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Moreno Responds to Fans, and They to Him

June 29, 2003|Ben Bolch | Times Staff Writer

The stands are a swirling sea of red with another sellout at Edison Field, this time with the Dodgers in the house. Barely an inning has passed Friday when a man inconspicuously slips out of his suite, leaving behind his wife, daughter and two sons.

It is time, once again, for Arte Moreno to check on his extended family.

As the new Angel owner steps into a brick courtyard near the home-plate entrance, a middle-aged man wearing an Angel T-shirt and cap instantly recognizes him.

"You're Arte, aren't you?" the man says, extending a hand. "We're so happy to have you here. You're the best thing to happen to the team since the Cowboy [Gene Autry, the Angels' first owner]."

In the month and a half since he purchased the Angels from Disney, Moreno has lowered the price of beer, concessions and souvenirs. He has reduced ticket prices to attract more families and children. And, perhaps most strikingly, he has added a personal touch by making his way through the Edison Field stands for an inning or two every game.

Moreno has generated many of the ideas for his fan-friendly moves during such rounds.

"You may only come here one time," he says in a soft, even voice as he takes a ramp to the terrace level. "But when you come here, I want you to have a great experience."

That's why Moreno is constantly focused on the next upgrade. He notes that the concourse outside the team store is too dark and envisions the concrete wall across from the store adorned with photos of the World Series champion Angels illuminated by accent lighting.

He observes a line snaking from a presale ticket window inside the stadium and acknowledges the need for more open windows during busy times and a television so waiting fans don't miss the game they've already paid to see.

Everywhere he looks, he sees opportunity. The empty courtyards just inside the home-plate entrance? Moreno would like to see a barbecue pit, beer stands and more team photos. "Something that says, 'Welcome to our park,' " he says.

Angel fans say their new owner has already made their time at the ballpark a more inviting experience by his mere presence.

"Who's heard of an owner walking around like this?" asks Dan Robbins, 38, a music teacher from Aliso Viejo who met Moreno earlier in the home stand. "He has no idea what it means to the fans. He approaches everyone as if they're his friend."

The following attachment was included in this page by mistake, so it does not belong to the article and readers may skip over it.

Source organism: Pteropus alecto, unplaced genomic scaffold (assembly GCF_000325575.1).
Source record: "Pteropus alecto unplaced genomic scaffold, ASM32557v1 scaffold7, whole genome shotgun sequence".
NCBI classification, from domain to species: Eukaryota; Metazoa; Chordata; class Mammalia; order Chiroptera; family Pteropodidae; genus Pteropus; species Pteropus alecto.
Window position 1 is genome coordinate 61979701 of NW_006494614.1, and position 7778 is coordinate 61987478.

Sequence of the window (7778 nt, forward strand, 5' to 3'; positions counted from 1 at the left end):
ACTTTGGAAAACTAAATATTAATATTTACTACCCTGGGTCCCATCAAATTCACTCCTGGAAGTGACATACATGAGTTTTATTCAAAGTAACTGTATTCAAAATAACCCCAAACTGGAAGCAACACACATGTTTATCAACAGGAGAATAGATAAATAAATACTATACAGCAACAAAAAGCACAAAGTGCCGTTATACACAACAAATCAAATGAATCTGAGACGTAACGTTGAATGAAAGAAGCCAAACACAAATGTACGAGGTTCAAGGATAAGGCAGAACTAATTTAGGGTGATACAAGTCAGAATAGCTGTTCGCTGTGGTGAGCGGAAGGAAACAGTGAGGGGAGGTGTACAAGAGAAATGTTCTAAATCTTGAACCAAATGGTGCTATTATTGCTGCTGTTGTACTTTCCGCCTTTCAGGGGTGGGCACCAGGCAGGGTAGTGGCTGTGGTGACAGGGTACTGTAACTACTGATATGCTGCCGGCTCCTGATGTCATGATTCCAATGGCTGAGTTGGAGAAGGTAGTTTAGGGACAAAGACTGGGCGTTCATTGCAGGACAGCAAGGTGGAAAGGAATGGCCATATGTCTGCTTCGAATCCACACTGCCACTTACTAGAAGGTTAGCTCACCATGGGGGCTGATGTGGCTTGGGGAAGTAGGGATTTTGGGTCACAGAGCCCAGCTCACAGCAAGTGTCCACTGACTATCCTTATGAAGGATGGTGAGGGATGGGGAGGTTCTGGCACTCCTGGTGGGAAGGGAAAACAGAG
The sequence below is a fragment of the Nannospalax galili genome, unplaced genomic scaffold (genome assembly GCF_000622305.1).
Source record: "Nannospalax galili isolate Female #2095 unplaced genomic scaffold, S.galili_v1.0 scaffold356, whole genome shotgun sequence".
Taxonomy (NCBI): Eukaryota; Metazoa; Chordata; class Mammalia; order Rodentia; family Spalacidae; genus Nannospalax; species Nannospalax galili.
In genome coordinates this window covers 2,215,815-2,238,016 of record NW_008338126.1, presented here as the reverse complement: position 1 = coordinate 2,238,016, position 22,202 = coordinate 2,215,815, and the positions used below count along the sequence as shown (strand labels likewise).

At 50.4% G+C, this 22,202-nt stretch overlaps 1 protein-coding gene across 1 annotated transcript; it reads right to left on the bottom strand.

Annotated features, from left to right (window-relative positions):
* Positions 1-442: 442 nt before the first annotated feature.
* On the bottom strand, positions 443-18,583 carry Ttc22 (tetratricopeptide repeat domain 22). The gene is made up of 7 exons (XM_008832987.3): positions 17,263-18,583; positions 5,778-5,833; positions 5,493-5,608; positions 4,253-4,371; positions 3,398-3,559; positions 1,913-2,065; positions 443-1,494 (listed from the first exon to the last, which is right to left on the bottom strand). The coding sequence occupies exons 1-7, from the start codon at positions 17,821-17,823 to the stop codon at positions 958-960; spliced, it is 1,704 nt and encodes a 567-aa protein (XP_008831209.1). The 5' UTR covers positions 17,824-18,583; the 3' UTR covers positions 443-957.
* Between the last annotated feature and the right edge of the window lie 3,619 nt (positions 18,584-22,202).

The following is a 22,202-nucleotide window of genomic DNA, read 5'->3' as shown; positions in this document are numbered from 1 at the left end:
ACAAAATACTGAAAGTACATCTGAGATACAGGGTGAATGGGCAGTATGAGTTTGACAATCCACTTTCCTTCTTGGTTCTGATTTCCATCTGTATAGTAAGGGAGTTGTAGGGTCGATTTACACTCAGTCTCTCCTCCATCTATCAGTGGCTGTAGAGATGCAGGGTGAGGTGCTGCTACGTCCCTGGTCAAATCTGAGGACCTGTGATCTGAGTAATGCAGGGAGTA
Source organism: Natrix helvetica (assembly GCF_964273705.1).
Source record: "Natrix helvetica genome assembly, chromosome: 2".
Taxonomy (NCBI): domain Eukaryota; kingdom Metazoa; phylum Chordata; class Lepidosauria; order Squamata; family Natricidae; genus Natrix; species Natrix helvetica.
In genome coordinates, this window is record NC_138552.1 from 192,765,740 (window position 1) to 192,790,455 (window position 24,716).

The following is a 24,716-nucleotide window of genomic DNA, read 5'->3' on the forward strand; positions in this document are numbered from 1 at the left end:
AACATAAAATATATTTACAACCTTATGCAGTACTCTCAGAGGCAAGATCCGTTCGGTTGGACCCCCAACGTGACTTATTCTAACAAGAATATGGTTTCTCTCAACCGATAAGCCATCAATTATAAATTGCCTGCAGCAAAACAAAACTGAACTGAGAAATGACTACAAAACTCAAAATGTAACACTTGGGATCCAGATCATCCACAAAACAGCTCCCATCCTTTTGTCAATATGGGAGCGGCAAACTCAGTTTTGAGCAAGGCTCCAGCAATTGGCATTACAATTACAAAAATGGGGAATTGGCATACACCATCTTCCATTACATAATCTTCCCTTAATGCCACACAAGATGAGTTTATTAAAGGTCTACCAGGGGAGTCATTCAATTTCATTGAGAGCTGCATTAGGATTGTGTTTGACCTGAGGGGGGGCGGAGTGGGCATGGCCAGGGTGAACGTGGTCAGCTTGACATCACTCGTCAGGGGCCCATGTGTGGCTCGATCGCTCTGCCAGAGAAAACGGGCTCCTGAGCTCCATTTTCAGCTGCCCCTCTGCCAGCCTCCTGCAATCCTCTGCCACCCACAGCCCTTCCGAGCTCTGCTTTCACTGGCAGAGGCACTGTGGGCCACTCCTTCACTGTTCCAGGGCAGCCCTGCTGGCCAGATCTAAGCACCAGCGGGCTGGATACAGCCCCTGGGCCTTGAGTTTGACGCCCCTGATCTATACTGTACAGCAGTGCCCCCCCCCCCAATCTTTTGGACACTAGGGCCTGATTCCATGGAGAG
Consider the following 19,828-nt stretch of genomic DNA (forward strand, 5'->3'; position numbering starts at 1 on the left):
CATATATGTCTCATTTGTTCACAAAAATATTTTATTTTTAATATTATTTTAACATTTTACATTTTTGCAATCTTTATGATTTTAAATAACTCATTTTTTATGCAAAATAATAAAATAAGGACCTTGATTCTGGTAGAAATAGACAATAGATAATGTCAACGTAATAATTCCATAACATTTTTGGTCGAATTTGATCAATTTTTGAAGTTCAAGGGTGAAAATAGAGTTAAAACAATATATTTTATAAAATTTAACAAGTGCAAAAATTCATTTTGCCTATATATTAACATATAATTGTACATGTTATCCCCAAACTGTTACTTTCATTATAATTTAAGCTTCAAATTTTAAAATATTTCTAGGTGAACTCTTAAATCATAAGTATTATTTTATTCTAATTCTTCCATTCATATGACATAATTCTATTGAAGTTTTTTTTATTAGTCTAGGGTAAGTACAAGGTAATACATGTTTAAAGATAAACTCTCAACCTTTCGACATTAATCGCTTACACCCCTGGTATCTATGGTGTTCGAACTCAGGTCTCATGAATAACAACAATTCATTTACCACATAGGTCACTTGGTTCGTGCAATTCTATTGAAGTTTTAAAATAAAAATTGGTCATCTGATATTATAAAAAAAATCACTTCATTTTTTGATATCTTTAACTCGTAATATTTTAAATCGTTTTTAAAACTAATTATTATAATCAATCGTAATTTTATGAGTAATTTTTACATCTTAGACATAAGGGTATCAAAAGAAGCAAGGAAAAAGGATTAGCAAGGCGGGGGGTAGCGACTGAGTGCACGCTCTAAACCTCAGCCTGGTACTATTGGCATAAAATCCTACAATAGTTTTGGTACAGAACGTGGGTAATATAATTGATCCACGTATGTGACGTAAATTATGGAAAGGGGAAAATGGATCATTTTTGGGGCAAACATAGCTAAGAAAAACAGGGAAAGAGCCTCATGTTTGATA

Upon reaching the terrace level, Moreno introduces himself to three young Latino men and converses with them in Spanish. One suggests a "Back to the '60s" night with retro-priced concessions.

Moreno politely excuses himself after a brief chat, but one of the men, Noe Posada of Los Angeles, can't resist the opportunity to express himself more fully.

"You're my inspiration," Posada says to the self-made multimillionaire who became the first Latino owner of a major sports team. "If you can do it, I can do it. I'm 23 years old, and I know you have to work hard."

Moreno nods, momentarily considering what it took to accomplish his $183.5-million acquisition of the Angels.

"Maybe in a couple of years I'll sell it to you -- cheap," he jokes, eliciting laughter.

Wearing a white cotton buttoned-down shirt that hangs loosely over his khaki pants, Moreno would figure to blend comfortably into the crowd. Except almost everyone seems to recognize him.

"Nice to meet you guys," Moreno says as fans converge around him, seeking autographs and the opportunity to pose with him for photographs

The requests for Moreno's time and attention are only beginning. A man walks up alongside him and rolls up the sleeve of his Angel jersey to reveal a tattoo of the team logo on his right arm. A guy wearing a Dodger uniform asks Moreno to sign his ticket stub, and the owner obliges.

Another man taps him on the shoulder. "Thanks for lowering beer prices," he says.

Shortly thereafter a skinny teenage boy approaches with a swagger that belies his years. "If you ever have an internship ... " he says, tapping himself on the chest.

Moreno takes a different route on his walks through the stands every game, and no two are the same. He spends much of his time in the upper decks, in the farthest reaches of the stadium.

"You walk around and meet your guests and make sure they're getting treated properly," he says.

Moreno has endorsed a fans-first approach since owning part of the Class-A Salt Lake City Trappers in the 1980s. He took tickets at Trapper games and made daily rounds of the ballpark just as he does today.

And he knows that the best way to win fan support is to be responsive.

The same fan who lavished praise on Moreno, telling him he was the best thing to happen to the Angels since the late Gene Autry, also voiced a grievance: He paid $1.50 for jalapenos as a condiment and thought the charge was excessive.

Moreno nodded and asked Kevin Uhlich, the Angels' senior vice president of business operations accompanying the owner on this night, to look into it.

Turns out the jalapenos are free -- it was unclear why the man was charged -- but the encounter shows there's no detail too small to merit Moreno's attention.

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